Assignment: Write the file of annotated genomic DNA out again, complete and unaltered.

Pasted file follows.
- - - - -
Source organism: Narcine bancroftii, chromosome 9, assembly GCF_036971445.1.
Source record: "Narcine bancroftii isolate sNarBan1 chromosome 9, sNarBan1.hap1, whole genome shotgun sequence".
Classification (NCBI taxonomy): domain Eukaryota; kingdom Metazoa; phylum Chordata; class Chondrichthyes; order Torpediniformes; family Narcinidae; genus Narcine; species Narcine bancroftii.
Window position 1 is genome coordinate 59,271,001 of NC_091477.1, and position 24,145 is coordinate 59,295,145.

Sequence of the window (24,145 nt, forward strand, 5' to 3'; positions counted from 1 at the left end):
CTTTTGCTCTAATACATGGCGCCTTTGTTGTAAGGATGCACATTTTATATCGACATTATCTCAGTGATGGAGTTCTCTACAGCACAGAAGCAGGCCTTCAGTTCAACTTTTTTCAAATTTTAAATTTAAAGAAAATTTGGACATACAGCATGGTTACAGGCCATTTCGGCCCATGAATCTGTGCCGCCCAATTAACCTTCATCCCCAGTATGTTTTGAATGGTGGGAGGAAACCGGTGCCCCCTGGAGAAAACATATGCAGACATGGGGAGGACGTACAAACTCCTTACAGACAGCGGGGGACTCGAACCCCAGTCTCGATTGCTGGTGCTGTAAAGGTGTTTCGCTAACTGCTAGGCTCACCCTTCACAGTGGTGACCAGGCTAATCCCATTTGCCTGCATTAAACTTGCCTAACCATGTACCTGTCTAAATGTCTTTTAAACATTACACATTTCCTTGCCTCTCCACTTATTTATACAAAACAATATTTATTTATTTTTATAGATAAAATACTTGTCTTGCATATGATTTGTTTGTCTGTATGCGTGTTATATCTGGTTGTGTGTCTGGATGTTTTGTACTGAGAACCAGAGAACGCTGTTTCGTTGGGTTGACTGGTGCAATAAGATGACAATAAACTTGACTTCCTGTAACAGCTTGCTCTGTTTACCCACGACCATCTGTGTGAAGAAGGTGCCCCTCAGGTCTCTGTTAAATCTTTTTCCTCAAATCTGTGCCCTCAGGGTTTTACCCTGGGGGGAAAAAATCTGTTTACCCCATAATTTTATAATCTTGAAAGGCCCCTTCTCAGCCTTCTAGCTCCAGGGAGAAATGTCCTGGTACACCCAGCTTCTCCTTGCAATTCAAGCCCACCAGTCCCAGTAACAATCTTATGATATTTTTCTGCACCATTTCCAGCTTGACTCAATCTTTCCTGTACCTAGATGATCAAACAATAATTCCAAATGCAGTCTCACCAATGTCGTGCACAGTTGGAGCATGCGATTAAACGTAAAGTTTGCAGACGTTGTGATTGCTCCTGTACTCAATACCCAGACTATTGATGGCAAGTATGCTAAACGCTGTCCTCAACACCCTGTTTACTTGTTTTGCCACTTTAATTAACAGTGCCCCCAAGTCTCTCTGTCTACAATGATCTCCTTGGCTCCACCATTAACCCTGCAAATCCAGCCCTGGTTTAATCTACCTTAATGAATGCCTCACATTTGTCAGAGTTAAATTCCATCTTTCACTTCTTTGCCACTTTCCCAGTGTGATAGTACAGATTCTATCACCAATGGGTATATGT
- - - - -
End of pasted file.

Source organism: Narcine bancroftii, chromosome 9, assembly GCF_036971445.1.
Source record: "Narcine bancroftii isolate sNarBan1 chromosome 9, sNarBan1.hap1, whole genome shotgun sequence".
Classification (NCBI taxonomy): domain Eukaryota; kingdom Metazoa; phylum Chordata; class Chondrichthyes; order Torpediniformes; family Narcinidae; genus Narcine; species Narcine bancroftii.
Window position 1 is genome coordinate 59,271,001 of NC_091477.1, and position 24,145 is coordinate 59,295,145.

Sequence of the window (24,145 nt, forward strand, 5' to 3'; positions counted from 1 at the left end):
CTTTTGCTCTAATACATGGCGCCTTTGTTGTAAGGATGCACATTTTATATCGACATTATCTCAGTGATGGAGTTCTCTACAGCACAGAAGCAGGCCTTCAGTTCAACTTTTTTCAAATTTTAAATTTAAAGAAAATTTGGACATACAGCATGGTTACAGGCCATTTCGGCCCATGAATCTGTGCCGCCCAATTAACCTTCATCCCCAGTATGTTTTGAATGGTGGGAGGAAACCGGTGCCCCCTGGAGAAAACATATGCAGACATGGGGAGGACGTACAAACTCCTTACAGACAGCGGGGGACTCGAACCCCAGTCTCGATTGCTGGTGCTGTAAAGGTGTTTCGCTAACTGCTAGGCTCACCCTTCACAGTGGTGACCAGGCTAATCCCATTTGCCTGCATTAAACTTGCCTAACCATGTACCTGTCTAAATGTCTTTTAAACATTACACATTTCCTTGCCTCTCCACTTATTTATACAAAACAATATTTATTTATTTTTATAGATAAAATACTTGTCTTGCATATGATTTGTTTGTCTGTATGCGTGTTATATCTGGTTGTGTGTCTGGATGTTTTGTACTGAGAACCAGAGAACGCTGTTTCGTTGGGTTGACTGGTGCAATAAGATGACAATAAACTTGACTTCCTGTAACAGCTTGCTCTGTTTACCCACGACCATCTGTGTGAAGAAGGTGCCCCTCAGGTCTCTGTTAAATCTTTTTCCTCAAATCTGTGCCCTCAGGGTTTTACCCTGGGGGGAAAAAATCTGTTTACCCCATAATTTTATAATCTTGAAAGGCCCCTTCTCAGCCTTCTAGCTCCAGGGAGAAATGTCCTGGTACACCCAGCTTCTCCTTGCAATTCAAGCCCACCAGTCCCAGTAACAATCTTATGATATTTTTCTGCACCATTTCCAGCTTGACTCAATCTTTCCTGTACCTAGATGATCAAACAATAATTCCAAATGCAGTCTCACCAATGTCGTGCACAGTTGGAGCATGCGATTAAACGTAAAGTTTGCAGACGTTGTGATTGCTCCTGTACTCAATACCCAGACTATTGATGGCAAGTATGCTAAACGCTGTCCTCAACACCCTGTTTACTTGTTTTGCCACTTTAATTAACAGTGCCCCCAAGTCTCTCTGTCTACAATGATCTCCTTGGCTCCACCATTAACCCTGCAAATCCAGCCCTGGTTTAATCTACCTTAATGAATGCCTCACATTTGTCAGAGTTAAATTCCATCTTTCACTTCTTTGCCACTTTCCCAGTGTGATAGTACAGATTCTATCACCAATGGGTATATGT